Camp, Family Life

Thriving at Camp: Why Your Child Should Attend this Summer

The sound of the last school bell before summer break leads to warm feelings of nostalgia for many of us. Sure, part of it was the fact we did not have to wake up early and spend all day in class, but the memories made during those sunny months make up a huge chunk of our childhood.

Because of COVID, the opportunities for children to make connections and new friends are limited. Attending in-person schooling has been a stop and start situation, and social distancing is still the best approach to limiting the spread of the Coronavirus. However, we are beginning to see the light at the end of the tunnel, and reconnecting has never been more critical.

Before the pandemic, over 20 million children attended some sort of camp every summer. The 2020 season saw a huge but expected drop in attendance. It is the hope that with new CDC guidance and additional measures to ensure safety, that our children will spend 2021 reconnecting and making lifelong memories.

Experts and studies have made it clear that the last year has taken its most considerable toll on the youngest among us. While online schooling is becoming more efficient, it can never fill the void that the lack of face-of-face interactions leaves. However, academics is also just one piece of that.

Registered Play Therapist Amanda H. Chapoton, LPC-S, LMFT, explains the importance of in-person interactions. “Children communicate and express their emotions through play at all ages, so isolation has proven to have a huge impact on the increase of depression and anxiety in our kids.” 

For school-aged children, they learn social skills and expectations from their peers. It is how they develop empathy and hone their communication skills. During quarantine, some students have fallen behind in their studies, as well as their social progression and their milestones.

Childhood professionals point out that children of all ages suffer from self-esteem issues at some point. It is not only about receiving validation from kids their age. Summer camp offers unique opportunities for them to learn independence–leading teams, choosing meals, and making their own adventure schedule. It goes a long way towards a little person’s self-worth when they realize they can do things without you. 

Summer camps work for many families because they offer a balance of fun activities and opportunities to develop and expand social skills. Kids need the interaction that only comes when they are with their peers. Small groups, large groups, and one-on-one activities give them the diversity they crave while providing them with a safe environment to thrive.

Summer camp does not necessarily mean sleep away camp. Many children do not like spending the night away from home during the best of times. The various options out there make it easier for parents to find the right environment for their child of every age–sports camps, religious summer camps, gender-specific camps, etc.

Every age group benefits from summer camp for different reasons. Generally, the youngest camp goers (ages five-eight) only attend during the daytime hours. Kids are discovering their unique personalities at this age, which include interests, talents, and self-awareness.

At around nine years old, our children start to learn they can do things without their parents. It is an exciting time in their lives, and it is not always easy for parents to let them discover lessons on their own. However, not only do camp counselors supervise and keep them safe, they are there to help demonstrate positive behavior and reflect good moral values.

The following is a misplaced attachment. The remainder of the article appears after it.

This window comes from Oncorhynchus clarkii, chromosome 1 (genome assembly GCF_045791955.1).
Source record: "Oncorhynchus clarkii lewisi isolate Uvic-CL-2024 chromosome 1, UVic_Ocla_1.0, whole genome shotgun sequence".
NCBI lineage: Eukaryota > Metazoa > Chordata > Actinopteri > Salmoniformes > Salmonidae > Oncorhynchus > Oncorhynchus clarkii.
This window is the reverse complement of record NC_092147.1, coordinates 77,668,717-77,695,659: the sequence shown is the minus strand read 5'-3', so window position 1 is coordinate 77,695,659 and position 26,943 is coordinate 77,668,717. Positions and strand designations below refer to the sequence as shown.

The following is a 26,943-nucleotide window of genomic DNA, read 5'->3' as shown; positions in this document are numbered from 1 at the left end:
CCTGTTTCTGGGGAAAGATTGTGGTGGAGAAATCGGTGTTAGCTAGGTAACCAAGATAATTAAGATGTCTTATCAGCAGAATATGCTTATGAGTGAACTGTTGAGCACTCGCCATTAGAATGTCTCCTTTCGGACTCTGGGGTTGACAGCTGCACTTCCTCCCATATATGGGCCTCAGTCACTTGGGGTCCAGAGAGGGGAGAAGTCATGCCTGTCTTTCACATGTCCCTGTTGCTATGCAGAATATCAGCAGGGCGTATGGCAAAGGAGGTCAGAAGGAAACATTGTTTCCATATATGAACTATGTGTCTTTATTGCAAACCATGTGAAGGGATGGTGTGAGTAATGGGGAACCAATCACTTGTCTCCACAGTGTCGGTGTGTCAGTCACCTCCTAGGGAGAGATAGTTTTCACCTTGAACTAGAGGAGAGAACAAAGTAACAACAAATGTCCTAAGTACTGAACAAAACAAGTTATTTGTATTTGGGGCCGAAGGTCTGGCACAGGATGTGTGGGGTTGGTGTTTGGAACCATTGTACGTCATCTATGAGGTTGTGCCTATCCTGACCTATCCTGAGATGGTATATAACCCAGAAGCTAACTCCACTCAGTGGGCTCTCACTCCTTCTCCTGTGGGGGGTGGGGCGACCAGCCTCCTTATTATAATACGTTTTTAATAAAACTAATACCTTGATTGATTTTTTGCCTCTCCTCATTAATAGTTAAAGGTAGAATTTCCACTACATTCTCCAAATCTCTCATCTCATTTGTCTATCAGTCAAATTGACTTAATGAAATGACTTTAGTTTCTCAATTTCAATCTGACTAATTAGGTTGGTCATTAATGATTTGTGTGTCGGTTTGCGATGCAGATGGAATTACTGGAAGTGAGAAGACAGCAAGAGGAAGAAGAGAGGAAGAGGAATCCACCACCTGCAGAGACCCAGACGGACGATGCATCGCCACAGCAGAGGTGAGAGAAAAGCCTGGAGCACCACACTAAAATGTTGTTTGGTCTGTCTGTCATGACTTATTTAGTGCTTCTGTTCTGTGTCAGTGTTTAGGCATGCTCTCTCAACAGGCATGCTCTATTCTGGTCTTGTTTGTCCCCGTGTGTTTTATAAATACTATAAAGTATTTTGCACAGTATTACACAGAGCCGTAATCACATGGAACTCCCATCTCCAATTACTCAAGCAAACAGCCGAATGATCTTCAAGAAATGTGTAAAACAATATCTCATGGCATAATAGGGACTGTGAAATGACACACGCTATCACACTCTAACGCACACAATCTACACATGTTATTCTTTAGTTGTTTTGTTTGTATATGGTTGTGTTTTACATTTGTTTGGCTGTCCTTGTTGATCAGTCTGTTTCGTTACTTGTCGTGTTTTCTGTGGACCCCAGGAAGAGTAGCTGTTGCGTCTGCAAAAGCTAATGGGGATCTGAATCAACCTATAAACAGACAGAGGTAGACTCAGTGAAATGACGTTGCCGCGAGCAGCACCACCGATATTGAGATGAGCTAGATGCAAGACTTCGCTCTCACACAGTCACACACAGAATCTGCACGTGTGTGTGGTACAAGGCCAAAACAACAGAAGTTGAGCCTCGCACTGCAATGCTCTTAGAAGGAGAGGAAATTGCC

Camp Director Andrew Vincent with Twin Lakes Summer Camp explains, “This group (ages 6-12) likely benefit more from the relational aspects of the counselor/camper relationship. The counselor serves as a positive mentor who can speak into their life, guiding them toward understanding the importance of good friendships and sound decision making.”

When it comes to faith-based camp programs for teenagers at Twin Lakes Summer Camp, Vincent continues, “Our Leader in Training campers (ages 13-15) thrives in the camp setting by being given practical responsibilities alongside our summer staff. Being treated more 
as an adult, rather than a camper, and being welcomed for who they are is highly important to this group.”

Regardless of the type of camp or the age group, the common element across all age groups is personal development and human interaction. 

The last year has been challenging for all of us, and this summer is a chance for our children to overcome the setbacks they have experienced and make new connections with other children who are just like them.

We know that self-esteem issues are the cause of a lot of stress and anxiety. For children, poor self-image leaves long-lasting effects. Summer camp can help foster a healthy self-image in significant ways.

Kids already spent too much time staring at screens before the Coronavirus. Now, Zoom is how students are attending class and meeting up with friends and family. Socializing online does not equal real-life interactions. Summer camp is a great way to balance their attention between the computer and the great outdoors. 

Vincent sums up why this summer is so important. “The loss of connection has significantly impacted everyone, and our physical and mental health has suffered because of it. Children, however, have likely taken the blow harder than most. With school closures last spring, canceled or modified athletics, reduced recreation, and limited gatherings, kids have lost out on so many opportunities to connect with their peers. The camp environment naturally puts people together, focusing on relationship building, by allowing kids to form and develop new friendships with other kids while centered around the common element of fun.” ■

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